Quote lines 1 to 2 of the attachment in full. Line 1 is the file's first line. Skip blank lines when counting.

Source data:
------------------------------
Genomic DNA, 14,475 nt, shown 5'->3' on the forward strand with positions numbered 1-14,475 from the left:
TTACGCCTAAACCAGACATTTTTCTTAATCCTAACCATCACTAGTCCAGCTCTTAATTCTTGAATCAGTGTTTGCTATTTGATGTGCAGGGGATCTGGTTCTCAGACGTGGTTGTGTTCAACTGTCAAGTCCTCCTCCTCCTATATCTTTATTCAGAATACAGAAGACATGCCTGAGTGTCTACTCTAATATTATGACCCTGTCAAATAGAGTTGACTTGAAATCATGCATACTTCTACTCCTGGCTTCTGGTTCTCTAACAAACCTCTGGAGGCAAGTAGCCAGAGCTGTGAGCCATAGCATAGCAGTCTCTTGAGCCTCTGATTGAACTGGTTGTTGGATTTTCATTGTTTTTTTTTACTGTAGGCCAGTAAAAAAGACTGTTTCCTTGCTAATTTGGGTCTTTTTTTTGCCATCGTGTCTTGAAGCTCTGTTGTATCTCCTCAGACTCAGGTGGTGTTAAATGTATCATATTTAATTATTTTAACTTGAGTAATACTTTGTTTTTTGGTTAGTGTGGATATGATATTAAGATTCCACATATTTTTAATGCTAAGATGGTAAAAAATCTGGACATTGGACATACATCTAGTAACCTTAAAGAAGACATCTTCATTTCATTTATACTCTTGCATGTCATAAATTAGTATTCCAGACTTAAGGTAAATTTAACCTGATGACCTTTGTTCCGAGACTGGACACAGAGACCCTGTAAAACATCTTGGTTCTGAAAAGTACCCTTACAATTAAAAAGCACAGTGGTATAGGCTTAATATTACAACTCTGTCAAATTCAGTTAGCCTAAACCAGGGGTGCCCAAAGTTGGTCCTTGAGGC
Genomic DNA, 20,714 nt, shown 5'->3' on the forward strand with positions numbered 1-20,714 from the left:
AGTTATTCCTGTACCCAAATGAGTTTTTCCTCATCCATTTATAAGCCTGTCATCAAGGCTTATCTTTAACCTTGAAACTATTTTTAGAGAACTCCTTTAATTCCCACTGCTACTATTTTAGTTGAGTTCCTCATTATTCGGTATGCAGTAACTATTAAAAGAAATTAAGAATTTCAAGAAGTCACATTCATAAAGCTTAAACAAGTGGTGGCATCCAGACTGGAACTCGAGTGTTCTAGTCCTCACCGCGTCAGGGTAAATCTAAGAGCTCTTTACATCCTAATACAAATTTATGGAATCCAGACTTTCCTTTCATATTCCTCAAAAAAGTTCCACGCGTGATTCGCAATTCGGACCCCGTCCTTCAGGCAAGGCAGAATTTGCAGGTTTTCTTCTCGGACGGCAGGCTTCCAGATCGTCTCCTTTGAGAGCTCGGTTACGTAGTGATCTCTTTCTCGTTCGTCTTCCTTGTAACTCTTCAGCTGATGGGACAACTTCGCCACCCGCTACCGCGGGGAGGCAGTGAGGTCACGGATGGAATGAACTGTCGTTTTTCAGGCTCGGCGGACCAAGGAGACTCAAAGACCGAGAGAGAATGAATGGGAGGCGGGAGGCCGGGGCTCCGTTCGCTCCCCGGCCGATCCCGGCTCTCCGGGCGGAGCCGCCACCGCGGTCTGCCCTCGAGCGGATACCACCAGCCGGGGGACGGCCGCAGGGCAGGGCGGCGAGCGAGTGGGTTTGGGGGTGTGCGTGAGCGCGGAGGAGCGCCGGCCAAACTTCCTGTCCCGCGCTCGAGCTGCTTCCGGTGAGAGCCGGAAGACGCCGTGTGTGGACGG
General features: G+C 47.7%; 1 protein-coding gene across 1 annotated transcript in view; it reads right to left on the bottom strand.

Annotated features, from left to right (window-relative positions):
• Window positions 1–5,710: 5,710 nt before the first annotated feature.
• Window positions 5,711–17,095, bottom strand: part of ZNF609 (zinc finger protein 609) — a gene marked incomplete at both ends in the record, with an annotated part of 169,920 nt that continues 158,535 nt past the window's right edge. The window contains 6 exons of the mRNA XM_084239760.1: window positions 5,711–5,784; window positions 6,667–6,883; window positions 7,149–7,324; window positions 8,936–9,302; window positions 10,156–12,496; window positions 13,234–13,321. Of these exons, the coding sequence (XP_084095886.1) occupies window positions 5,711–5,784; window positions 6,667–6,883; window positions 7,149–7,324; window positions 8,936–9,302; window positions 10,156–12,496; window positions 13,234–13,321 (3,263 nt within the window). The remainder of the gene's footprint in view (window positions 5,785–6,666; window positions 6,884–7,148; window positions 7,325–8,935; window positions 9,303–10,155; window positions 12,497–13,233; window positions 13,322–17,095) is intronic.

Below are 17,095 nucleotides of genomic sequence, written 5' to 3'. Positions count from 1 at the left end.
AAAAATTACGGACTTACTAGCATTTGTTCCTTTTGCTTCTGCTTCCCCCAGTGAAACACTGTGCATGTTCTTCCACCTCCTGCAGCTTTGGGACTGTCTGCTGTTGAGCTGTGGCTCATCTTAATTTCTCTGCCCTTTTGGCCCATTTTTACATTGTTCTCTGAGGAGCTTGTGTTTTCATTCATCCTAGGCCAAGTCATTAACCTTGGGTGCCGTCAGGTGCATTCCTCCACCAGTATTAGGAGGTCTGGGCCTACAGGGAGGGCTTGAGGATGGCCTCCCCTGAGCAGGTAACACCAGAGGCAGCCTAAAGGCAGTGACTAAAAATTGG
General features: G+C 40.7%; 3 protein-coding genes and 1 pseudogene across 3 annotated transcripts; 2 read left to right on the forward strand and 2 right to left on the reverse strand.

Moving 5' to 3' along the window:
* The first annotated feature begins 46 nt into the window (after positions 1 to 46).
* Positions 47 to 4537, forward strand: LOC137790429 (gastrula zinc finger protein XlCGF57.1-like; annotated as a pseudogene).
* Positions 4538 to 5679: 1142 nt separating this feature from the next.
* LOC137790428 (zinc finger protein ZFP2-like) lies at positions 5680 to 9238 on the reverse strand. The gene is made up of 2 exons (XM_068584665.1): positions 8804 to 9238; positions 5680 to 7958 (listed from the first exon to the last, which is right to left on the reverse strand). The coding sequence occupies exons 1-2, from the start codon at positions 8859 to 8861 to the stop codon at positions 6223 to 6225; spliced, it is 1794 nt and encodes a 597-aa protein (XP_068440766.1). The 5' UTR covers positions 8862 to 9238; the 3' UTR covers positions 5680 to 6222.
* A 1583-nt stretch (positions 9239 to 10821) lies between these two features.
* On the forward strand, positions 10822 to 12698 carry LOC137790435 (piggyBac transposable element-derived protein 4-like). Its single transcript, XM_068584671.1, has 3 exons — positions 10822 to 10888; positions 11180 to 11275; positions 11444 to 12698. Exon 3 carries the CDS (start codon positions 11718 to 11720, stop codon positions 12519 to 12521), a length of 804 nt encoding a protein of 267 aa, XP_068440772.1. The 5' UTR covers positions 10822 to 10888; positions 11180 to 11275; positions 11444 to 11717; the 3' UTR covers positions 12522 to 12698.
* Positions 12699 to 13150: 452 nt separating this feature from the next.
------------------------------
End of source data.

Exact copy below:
Genomic DNA, 14,475 nt, shown 5'->3' on the forward strand with positions numbered 1-14,475 from the left:
TTACGCCTAAACCAGACATTTTTCTTAATCCTAACCATCACTAGTCCAGCTCTTAATTCTTGAATCAGTGTTTGCTATTTGATGTGCAGGGGATCTGGTTCTCAGACGTGGTTGTGTTCAACTGTCAAGTCCTCCTCCTCCTATATCTTTATTCAGAATACAGAAGACATGCCTGAGTGTCTACTCTAATATTATGACCCTGTCAAATAGAGTTGACTTGAAATCATGCATACTTCTACTCCTGGCTTCTGGTTCTCTAACAAACCTCTGGAGGCAAGTAGCCAGAGCTGTGAGCCATAGCATAGCAGTCTCTTGAGCCTCTGATTGAACTGGTTGTTGGATTTTCATTGTTTTTTTTTACTGTAGGCCAGTAAAAAAGACTGTTTCCTTGCTAATTTGGGTCTTTTTTTTGCCATCGTGTCTTGAAGCTCTGTTGTATCTCCTCAGACTCAGGTGGTGTTAAATGTATCATATTTAATTATTTTAACTTGAGTAATACTTTGTTTTTTGGTTAGTGTGGATATGATATTAAGATTCCACATATTTTTAATGCTAAGATGGTAAAAAATCTGGACATTGGACATACATCTAGTAACCTTAAAGAAGACATCTTCATTTCATTTATACTCTTGCATGTCATAAATTAGTATTCCAGACTTAAGGTAAATTTAACCTGATGACCTTTGTTCCGAGACTGGACACAGAGACCCTGTAAAACATCTTGGTTCTGAAAAGTACCCTTACAATTAAAAAGCACAGTGGTATAGGCTTAATATTACAACTCTGTCAAATTCAGTTAGCCTAAACCAGGGGTGCCCAAAGTTGGTCCTTGAGGC